Opanin Kofi Asaam is 74 years and has been farming cocoa all his life. He lives alone at Tenyikwa, a village in the Asikuma-Odoben-Brakwa District of the Central Region. His children are not into cocoa farming now.
Although Opanin Asaam introduced all his children to cocoa farming, none of them is currently into cocoa farming. They also do not live in the same village with their father. They are in town, practicing different vocations.
Even though Opanin Asaam owns several acreages of cocoa farms even at his age, clearing his cocoa farms as well as harvesting them and drying them has now become a herculean task for him. He struggles to do it.
“I hire people to help me harvest my farms or clear the weeds,” he said, adding that “My children are not interested in cocoa farming and I can’t force them to do it.”
For Opanin Asaam, his children are not interested in cocoa farming because the sector is no more attractive to the youth who see white-collar jobs and other forms of occupation as the best option to make a meaningful life.
“In our time, the options were not many so we followed our fathers to farm. But now, there are many opportunities for our children so they are not interested in cocoa farming,” he explained.
He added “Every child in the village also wants to live in the city and do the work you are doing,” looking in the face of this reporter.
For Opanin Asaam, many people tend to see cocoa farming as the work for the poor and uncivilised, hence many youth shunning from it.
“Children of our days want to live luxuries life and such life cannot be found in cocoa farming,” he explained, noting that “No cocoa farmer wants his or her child to be poor like them so the parents themselves will not even encourage their children to go into cocoa farming.”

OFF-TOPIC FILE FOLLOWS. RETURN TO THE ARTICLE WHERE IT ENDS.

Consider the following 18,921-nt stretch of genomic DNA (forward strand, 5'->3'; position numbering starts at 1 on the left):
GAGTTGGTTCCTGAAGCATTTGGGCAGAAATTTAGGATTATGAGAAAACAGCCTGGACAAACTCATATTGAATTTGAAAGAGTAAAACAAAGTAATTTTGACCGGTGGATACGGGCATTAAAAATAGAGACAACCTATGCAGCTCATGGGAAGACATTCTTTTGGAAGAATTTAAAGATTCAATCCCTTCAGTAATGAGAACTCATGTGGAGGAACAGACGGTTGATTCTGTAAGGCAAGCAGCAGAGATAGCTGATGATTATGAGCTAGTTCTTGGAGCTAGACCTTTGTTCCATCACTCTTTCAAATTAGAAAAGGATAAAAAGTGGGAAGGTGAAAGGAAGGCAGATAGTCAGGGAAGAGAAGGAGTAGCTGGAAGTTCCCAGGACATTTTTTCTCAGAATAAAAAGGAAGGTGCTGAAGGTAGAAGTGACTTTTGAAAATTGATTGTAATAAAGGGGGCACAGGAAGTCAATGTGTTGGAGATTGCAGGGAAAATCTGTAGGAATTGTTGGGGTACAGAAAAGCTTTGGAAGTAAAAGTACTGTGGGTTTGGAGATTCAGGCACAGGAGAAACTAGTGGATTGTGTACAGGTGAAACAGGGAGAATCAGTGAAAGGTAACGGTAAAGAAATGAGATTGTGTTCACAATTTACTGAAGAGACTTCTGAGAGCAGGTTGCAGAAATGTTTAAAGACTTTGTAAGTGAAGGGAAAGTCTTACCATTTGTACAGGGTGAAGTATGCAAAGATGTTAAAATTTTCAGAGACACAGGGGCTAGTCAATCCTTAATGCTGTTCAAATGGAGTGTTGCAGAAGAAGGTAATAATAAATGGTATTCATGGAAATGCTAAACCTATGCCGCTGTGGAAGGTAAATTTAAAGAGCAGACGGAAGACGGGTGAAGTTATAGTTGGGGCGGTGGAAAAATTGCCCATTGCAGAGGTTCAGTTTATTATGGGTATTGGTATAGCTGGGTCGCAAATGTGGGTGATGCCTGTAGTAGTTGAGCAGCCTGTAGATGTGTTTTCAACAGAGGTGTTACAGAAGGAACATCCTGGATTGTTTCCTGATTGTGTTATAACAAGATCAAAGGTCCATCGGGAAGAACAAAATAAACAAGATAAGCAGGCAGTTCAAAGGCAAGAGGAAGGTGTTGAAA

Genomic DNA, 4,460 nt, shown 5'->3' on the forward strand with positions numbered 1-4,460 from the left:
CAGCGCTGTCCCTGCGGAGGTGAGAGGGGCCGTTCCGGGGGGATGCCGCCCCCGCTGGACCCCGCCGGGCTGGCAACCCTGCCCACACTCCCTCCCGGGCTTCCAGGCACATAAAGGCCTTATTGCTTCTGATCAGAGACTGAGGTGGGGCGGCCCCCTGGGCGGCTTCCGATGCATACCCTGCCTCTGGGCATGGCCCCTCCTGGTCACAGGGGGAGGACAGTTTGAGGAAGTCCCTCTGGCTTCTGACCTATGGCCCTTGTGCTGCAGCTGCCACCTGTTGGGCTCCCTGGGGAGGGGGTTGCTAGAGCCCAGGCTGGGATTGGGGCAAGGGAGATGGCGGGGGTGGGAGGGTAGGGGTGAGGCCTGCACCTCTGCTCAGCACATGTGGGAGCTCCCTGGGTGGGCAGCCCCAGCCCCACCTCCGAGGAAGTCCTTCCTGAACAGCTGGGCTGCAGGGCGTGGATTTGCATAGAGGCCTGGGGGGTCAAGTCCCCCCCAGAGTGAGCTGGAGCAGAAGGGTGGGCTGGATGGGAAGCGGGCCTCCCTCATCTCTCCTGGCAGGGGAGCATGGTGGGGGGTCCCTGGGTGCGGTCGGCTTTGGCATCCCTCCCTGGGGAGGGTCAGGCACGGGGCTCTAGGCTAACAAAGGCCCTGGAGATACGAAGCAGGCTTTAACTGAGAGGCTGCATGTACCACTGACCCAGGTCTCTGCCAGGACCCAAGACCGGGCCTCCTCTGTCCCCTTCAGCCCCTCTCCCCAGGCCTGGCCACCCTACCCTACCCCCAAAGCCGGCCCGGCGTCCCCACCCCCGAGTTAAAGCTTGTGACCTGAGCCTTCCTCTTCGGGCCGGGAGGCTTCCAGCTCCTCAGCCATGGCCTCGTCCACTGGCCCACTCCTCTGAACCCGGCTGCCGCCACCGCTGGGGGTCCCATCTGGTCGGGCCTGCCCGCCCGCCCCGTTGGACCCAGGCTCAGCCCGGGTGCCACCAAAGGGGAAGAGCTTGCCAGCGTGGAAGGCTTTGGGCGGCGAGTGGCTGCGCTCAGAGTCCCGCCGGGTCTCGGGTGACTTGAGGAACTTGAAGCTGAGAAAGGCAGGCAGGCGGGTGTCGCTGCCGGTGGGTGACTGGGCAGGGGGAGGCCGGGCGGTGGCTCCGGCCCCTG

He thinks that if care was not taken to incentive cocoa farmers, a time will come that Ghana will not have cocoa because there will be nobody in the sector.
“How many young people are farming cocoa now?” Opanin Asaam quizzed, pointing out that even the few young people who are into cocoa farming now, have left the farms in the care of their aged parents in the villages.
Ama Donkor, 49, and Ekua Takyiwa, 56, agree with Egya Asaam’s views. For them, cocoa farming has now become the preserve of the aged because the young ones are not interested in it.
“All the cocoa farmers in this village are old. We are all farming cocoa because we cannot change our work,” Ekua Takyiwa explained why many aged people are still farming cocoa.
“If we were young too, we would have also abandoned cocoa farming; there is nothing in it now,” she added.
Kojo Amoasi, 67, a cocoa farmer is not only concerned about the ages of the cocoa farmers but the cocoa trees themselves.
For him, although many cocoa trees are old and needed to be replaced with new plants, because the farmers are old and are unable to do a lot of work, such aged trees are still found in many farms.
“Just go to the farms and you will see many farms that have been abandoned. When the owners die, their children don’t continue the farms,” he said.
According to him, some farmers sometimes mortgaged their farms and when the farms are finally returned to them, they plants are not in the good shape to bear fruits and so they leave such farms to go waste.
Amoasi think that government needed to motivate cocoa farmers enough to encourage young people to go into it, saying “If young people find money in cocoa farming like galamsey, they will join it.”
According to him, many young people have abandoned cocoa farming for galamsey.
He also expressed concern about land acquisition challenges as some of the factors that is pushing many young people away from cocoa farming.
“Some of these young people have seen their parents sharing their farms with others and in some cases, the land owners taking the better parts of the farms; why would they follow suit?” Amoasi quizzed.
A stich in time saves nine. As an industry that gives Ghana a lot of foreign exchange, the country needs to take an immediate steps to address the challenges confronting the sector, such as that of the aging farmers and farms.
Benedicta Gyimaah Folley